Every page, activity, assignment or resource you create in QMplus has a distinct URL. You can use these to link between related areas of content. E.g. when you are setting up a discussion forum you can link to a ‘Guide to participating in discussions’ that you might have written or a ‘How to use the discussion forums guide’. Once these guides have been set up in the first place they will save you time repeating instructions. If you have a series of related pages you can set up your own internal navigation structure adding text or graphical links at the bottom of the page saving the student from going back to the module/course homepage all the time.
  10. Create feedback opportunities
    Talk to your students about the design of your online module/course – they will be your best evaluators and guides. You might want to provide a specific feedback mechanism like a Forum called ‘Online Module feedback’ or a short questionnaire repeated at regular intervals using the feedback tool (in the activities dropdown).
  11. Don’t clutter the Course/Module homepage with too many blocks
    Your students will not notice that important link you’d like them to use if there are too many all over the page. Think carefully about what is the most important information. If you want to include more than one RSS feed then consider moving all the feeds to QMplus Groups and Portfolios where you can add multiple RSS feeds. If you are unsure about the usefulness of the blocks on your module/course/prog homepage then its probably better to get rid of them or ask your students what they think.
  12. Don’t be afraid to design your course/module iteratively
    Reaching the end of August and nowhere near completing your QMplus module? Don’t panic…it doesn’t have to be complete for the start of the year. Prepare a few weeks of online teaching  ahead of yourself, choose ‘topics format (QMUL)’ as a page format and hide those incomplete areas . As you start teaching you may find that a new idea about how to organise resources emerge naturally. Taking this approach means you can adjust and modify as you go.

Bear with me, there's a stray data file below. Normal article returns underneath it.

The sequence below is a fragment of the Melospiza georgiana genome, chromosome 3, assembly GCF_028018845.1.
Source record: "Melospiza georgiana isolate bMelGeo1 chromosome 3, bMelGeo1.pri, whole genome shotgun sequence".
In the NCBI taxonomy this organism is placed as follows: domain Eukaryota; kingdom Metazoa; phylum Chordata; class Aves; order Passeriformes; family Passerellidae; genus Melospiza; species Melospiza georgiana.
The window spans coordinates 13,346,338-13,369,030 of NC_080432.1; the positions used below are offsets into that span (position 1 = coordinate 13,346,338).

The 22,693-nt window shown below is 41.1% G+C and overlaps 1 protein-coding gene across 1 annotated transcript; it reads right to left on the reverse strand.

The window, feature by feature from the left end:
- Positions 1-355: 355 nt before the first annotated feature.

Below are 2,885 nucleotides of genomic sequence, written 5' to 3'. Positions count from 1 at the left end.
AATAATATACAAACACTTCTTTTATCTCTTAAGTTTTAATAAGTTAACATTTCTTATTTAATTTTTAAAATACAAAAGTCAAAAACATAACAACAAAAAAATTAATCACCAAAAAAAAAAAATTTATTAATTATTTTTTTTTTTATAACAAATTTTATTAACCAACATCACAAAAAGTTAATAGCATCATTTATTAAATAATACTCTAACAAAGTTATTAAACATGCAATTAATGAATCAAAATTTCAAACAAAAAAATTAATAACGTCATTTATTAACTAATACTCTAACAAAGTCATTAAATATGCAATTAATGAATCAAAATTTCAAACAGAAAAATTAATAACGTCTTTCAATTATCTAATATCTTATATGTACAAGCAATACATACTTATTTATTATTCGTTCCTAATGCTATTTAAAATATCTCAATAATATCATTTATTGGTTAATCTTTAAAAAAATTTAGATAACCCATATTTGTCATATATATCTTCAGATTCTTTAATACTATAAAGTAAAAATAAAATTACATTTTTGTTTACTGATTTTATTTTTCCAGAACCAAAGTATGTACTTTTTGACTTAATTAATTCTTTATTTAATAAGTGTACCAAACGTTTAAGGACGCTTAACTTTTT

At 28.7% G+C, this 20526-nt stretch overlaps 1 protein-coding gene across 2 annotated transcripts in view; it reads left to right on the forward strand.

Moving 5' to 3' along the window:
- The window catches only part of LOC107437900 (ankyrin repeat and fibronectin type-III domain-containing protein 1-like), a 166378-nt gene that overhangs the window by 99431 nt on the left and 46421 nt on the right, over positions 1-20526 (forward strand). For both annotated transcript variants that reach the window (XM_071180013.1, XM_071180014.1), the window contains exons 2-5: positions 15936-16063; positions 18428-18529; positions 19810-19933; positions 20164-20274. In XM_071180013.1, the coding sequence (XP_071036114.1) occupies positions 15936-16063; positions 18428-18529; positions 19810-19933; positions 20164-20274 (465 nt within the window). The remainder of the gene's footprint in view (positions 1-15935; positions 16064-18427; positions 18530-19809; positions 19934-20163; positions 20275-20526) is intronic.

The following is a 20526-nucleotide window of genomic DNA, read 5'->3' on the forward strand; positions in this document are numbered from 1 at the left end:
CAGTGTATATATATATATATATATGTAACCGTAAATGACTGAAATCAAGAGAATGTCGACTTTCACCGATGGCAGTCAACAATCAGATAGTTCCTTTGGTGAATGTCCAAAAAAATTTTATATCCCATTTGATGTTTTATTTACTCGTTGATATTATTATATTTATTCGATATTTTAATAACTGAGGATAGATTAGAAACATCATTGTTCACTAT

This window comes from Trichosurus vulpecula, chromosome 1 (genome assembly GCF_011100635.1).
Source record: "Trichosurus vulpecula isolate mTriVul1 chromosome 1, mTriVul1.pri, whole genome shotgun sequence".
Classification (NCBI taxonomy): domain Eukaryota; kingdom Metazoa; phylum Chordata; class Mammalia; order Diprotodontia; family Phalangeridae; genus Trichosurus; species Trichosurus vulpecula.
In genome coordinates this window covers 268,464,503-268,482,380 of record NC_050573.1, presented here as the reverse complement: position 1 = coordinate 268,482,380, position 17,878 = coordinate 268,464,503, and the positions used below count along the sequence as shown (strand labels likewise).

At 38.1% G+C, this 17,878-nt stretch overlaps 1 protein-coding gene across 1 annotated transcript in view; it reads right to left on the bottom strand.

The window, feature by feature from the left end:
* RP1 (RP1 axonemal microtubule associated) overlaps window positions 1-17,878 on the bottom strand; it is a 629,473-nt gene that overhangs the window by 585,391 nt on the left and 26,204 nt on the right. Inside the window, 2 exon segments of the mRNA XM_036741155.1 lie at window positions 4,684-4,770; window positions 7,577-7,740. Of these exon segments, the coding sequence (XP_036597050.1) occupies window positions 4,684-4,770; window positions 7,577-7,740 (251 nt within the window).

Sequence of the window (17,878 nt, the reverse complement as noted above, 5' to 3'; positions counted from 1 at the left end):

13. Add a coversheet for the CLA licence if you are adding journal articles or book scans
    It is important that all downloadable journal articles or scans of book chapters contain a CLA license coversheet. You can find out more about how to add one from the Your Library in QMplus page.
  14. Experiment with engaging your students in new ways
    A few ideas you might try. Consider appointing  one student to take notes for the group during the seminar, directly into a QMplus page.  Use the peer assessment capabilities within the workshop tool to involve all the students in reviewing the work of the peers. Ask your students to form an online ‘buddy group’ in the Groups and Portfolios area then add the links to those groups in a block on your homepage.
  15. Start building sustainable learning resources
    Some activities can be migrated from one year top the next and after a few years become a rich resource for students created by yourself or your students e.g. a Glossary or Database of weblinks, images, key references, terminology, a Lightbox gallery of images.